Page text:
Correction appended: While the city plans to apply for and use federal stimulus funds in capital improvements projects and basic infrastructure improvements in the future, these funds are not included in the structure of this year's budget.
Clarification: As pointed out in the breakdown of grants funding, the city, unlike the county, plans to increase or keep funding the same for all health-related nonprofits.
There will be, it’s been said, a lot of hemming and hawing about Knox County Mayor Mike Ragsdale’s proposed 2009-2010 budget when the County Commission gets its hands on it.
Meanwhile, Knoxville Mayor Bill Haslam’s budget has been widely praised for its boring, conservative sameness.
Even so, there are positive and negative points to both budgets. The flak Ragsdale is receiving when compared to Haslam can seem unfair when one considers the size and scope of the county’s budget as compared to the city’s. Haslam has no school system and no teacher’s union. He doesn’t have more than 1,000 sheriff’s department employees, nor does he have a very large (and publicly mandated) pension for those sheriff’s department employees. He does have a very expensive convention center.
But as the mayors prepare to go before their local legislatures, public reaction has made the distinction in their two public images more apparent than ever. One of these guys may soon have a much, much bigger budget situation to deal with in the near future. The other guy is Mike Ragsdale.
The Major Points
Ragsdale’s $648 million budget uses $20 million in reserve funds to cover its $7 million overall increase, including an $8 million shortfall in the sheriff’s pension fund as well as some funding increases. And let’s not forget the slap in the face to the arts.
Still, county funding increases seem to be going in the right directions. The Sheriff’s Office is getting $2.4 million more in funding (maybe less the costs of 28 “take-home” vehicles as strongly suggested by Commissioner Mark Harmon) and Knox County Schools are actually getting an increase of $5 million over last year’s $370 million.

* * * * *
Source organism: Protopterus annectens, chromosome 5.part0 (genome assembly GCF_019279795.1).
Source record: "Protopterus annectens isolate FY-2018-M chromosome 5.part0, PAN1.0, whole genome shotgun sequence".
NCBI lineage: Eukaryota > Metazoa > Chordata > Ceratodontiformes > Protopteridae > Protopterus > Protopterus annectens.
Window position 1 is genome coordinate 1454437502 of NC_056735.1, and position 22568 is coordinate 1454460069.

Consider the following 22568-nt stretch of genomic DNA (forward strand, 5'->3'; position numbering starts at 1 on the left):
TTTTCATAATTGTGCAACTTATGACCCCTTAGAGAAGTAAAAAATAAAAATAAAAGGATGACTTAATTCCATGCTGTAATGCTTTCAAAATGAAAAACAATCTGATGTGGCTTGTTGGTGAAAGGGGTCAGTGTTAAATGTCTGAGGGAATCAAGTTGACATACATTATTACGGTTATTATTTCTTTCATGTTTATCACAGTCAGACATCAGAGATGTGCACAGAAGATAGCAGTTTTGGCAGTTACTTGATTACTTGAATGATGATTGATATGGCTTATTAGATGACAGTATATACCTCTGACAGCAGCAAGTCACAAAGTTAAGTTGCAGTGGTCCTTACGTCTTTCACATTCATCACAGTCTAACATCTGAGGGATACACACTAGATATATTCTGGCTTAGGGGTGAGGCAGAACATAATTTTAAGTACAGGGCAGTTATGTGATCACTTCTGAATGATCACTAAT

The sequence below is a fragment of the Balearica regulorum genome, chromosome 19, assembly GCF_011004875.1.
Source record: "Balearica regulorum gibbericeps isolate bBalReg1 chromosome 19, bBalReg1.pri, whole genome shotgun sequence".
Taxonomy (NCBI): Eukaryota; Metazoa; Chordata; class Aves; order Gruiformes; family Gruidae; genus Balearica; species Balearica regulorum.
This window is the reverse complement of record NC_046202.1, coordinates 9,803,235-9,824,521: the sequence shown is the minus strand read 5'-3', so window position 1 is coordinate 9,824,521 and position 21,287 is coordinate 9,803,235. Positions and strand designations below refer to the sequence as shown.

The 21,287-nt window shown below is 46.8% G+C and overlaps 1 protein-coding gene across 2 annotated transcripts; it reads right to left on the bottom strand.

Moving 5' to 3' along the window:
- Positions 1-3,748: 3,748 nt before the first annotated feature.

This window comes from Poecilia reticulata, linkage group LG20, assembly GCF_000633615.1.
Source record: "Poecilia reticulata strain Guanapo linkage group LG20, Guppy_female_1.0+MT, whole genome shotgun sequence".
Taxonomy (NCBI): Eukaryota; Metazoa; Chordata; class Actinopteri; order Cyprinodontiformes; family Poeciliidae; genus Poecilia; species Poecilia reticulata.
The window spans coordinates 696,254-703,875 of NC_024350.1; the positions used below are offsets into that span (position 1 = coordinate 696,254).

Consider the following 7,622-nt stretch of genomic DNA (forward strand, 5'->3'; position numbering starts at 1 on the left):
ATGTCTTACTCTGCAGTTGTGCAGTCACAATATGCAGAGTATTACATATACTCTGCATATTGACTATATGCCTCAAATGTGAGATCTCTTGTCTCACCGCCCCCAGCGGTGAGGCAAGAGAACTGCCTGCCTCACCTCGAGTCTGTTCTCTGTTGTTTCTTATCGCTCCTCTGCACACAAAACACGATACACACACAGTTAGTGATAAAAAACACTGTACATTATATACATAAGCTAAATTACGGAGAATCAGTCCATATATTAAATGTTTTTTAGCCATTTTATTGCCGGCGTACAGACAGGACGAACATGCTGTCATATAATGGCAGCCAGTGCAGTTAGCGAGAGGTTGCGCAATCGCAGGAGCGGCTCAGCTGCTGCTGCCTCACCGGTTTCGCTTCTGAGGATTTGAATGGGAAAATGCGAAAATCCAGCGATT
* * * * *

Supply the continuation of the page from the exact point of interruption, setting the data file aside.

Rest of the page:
Haslam’s budget, on the other hand, has a general fund decrease of $3 million (to $165 million) and an operating budget decrease of $14 million (to $352 million). And despite all that, no layoffs were recommended and the mayor’s proposed city employee salary increases go on as planned, 2.5 percent for all employees this year. And, to cap it all off, the mayor has proposed $27 million in infrastructure improvements, largely helped, of course, by the $10 million the city stands to get from the federal stimulus package.
Where the mayors align is how they plan to collect taxes. These are Republican mayors in a fiscally conservative town. Each is in the middle of his last term, and legacy (or redemption, at any rate) is certainly on their minds.
Predictably, neither the city nor the county budget includes new property taxes. That is, of course, if you believe them.
According to the county property assessor’s office (the city uses county assessments), Knox County property values have risen an average of 16.6 percent over the past four years, which, given the state of the housing market, seems far-fetched. (Note: If your house appreciated at or below 16.6 percent, your taxes stay the same.)
However, it should be noted that the county does not count foreclosures and public seizures and auctions as “real sales,” putting a few people in the county in the odd position of living in a house valued at $82,000 (which is average here) next door to, or across the across the street from, a house that last sold for $20,000 and is technically valued at $0. Still, it somehow doesn’t affect their property values as far as their local governments are concerned.
City and County Grants
Perhaps the biggest point of contention so far has been the county’s grant program, this year slashed to $1 million, one-third its size two years ago. The county’s grants have been a sore spot for quite a while. A January audit of the grant program alleges that between 2004 and 2008, $757,000 was given out without commission approval. It also says that nearly $3.3 million in grants was awarded to programs connected to county employees and officials, including Knox County Community Development, which was responsible for giving them out. According to the audit, $501,500 of that $3.3 million went to organizations with which former KCCD director Cynthia Finch was involved. Finch gave up control of the grants in January 2008, shortly before she quit her job the following February. Since then a citizen review panel has been reviewing grant requests.